They say we should decline meetings without an agenda because the agenda defines the planned course of action and what is aimed to be achieved. After planning the event, sticking to the agenda, and producing the desired results, meeting organizers sometimes forget to make their meeting memorable.
It is safe to say that we hold too many meetings. Our working days are packed full with head-to-head meetings and we cannot make it in time from one room to the next. I sometimes wish that bi-locality has already been invented in order to be in two places at the same time.
Writing minutes can be a pain for the meeting organizer. Since those people having lots of meetings are often the organizers themselves, their time to write, distribute, review, and re-work minutes is scarce or close to non-existing.
Organizers will come up with a not-so-great idea about how the outcome gets documented: All participants should take their own notes. How many times have you read other people’s notes and asked yourself ‚Was I really in the same room?‘
For the organizer not taking the time to write minutes can only mean that the meeting did not produce any valuable decisions, tasks, or information. In that case, you as a participant should think about whether you have invested your precious time wisely and whether you should accept future invitations from the same organizer.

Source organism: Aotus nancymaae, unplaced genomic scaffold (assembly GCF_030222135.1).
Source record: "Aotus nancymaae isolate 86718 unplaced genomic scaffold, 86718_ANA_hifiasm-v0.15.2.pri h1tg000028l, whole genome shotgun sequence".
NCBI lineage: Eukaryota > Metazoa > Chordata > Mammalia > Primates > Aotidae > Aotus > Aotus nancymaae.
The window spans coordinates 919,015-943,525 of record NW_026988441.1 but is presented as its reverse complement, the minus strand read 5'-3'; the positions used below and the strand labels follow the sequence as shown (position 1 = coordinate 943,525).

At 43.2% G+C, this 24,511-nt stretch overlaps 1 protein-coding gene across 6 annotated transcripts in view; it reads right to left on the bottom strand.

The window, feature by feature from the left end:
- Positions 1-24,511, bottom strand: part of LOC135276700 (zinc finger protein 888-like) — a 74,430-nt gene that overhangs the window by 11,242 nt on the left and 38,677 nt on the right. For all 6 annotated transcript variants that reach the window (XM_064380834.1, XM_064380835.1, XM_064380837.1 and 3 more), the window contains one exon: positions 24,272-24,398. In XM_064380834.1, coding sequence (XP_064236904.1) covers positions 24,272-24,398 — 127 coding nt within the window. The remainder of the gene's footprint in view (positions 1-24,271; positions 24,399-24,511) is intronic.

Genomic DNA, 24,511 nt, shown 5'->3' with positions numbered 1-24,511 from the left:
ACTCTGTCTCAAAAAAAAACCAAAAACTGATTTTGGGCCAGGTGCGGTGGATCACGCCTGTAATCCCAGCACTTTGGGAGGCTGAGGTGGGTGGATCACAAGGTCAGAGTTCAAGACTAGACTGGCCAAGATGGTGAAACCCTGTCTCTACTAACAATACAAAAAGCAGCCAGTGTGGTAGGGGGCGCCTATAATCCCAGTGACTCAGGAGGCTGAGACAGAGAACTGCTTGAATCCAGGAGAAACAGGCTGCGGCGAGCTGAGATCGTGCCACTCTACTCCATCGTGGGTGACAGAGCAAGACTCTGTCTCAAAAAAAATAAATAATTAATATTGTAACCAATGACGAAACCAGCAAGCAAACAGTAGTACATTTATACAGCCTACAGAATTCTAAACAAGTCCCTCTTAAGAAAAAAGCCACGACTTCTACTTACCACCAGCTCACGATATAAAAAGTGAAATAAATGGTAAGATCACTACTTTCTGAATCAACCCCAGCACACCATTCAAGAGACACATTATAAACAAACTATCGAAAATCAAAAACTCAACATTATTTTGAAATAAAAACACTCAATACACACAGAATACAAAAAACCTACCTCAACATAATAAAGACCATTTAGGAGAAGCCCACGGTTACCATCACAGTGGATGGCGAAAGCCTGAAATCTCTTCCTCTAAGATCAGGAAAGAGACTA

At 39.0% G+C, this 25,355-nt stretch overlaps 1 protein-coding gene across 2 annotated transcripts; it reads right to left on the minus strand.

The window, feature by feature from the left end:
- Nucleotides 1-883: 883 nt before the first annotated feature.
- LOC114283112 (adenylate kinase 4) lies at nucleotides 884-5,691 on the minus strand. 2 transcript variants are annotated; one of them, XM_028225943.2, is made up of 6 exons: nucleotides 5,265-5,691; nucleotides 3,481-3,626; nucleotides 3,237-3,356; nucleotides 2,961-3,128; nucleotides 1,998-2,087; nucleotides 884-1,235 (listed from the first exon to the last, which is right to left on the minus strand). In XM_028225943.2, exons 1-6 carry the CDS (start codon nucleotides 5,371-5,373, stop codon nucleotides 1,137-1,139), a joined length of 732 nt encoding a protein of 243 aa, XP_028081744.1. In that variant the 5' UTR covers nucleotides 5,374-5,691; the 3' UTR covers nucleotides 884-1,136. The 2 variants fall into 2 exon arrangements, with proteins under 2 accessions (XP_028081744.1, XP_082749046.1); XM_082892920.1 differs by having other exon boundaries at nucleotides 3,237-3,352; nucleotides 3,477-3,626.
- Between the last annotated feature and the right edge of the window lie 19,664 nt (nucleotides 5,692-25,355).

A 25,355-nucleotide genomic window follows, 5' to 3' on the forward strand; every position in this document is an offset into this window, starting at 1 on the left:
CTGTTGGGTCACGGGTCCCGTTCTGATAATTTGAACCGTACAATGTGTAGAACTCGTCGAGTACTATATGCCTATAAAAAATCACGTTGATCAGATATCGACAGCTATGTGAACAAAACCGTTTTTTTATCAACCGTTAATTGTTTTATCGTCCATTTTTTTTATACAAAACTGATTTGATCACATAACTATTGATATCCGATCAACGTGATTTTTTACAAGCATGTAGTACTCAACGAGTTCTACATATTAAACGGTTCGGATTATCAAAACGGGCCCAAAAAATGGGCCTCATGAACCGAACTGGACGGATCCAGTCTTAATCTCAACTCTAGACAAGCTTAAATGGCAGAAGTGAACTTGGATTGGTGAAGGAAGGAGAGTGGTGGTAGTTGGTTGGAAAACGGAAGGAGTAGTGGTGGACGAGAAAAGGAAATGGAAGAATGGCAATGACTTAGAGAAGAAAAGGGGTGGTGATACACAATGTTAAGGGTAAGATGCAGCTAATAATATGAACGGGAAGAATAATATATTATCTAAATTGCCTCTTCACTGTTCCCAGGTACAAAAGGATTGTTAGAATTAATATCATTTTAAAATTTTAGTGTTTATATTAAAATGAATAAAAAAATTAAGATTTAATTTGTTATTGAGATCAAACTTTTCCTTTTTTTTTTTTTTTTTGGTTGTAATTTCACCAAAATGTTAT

Sometimes, the organizer will find time to provide some kind of minutes but only days or weeks afterwards. Most people cannot even remember what was discussed during a meeting only a few hours ago. When the first version of the minutes is distributed days or even weeks later, then how probable is it that no one actually remembers anything about the meeting?
Since no one remembers the outcome of a meeting without minutes, it has actually never taken place.
If you are an organizer who does not find that documenting the outcome is worthwhile then maybe your meeting is not worthwhile in the first place. Please, for everyone’s sake, do not hold it! If you still do, do not expect that the decisions taken will be kept or that the participants will actually do those tasks that you think you have given them.
If you are the organizer, show that your meeting matters to you – write down the important results – not only supporting your participants but helping yourself to get your thoughts straight and to set your mind free for your next tasks. Reserve time to write the minutes on the same day. They should be distributed for review within one working day only to those participants who have invested their precious time for you. Remember that sending minutes does not mean that they are approved by the participants. For approving your minutes or for sending in feedback, allow them the same number of days you needed to provide the document.
If you are a participant, ask at the beginning of the meeting until when the organizer will provide the minutes. The answer will allow you to make an informed decision whether you will invest your time wisely.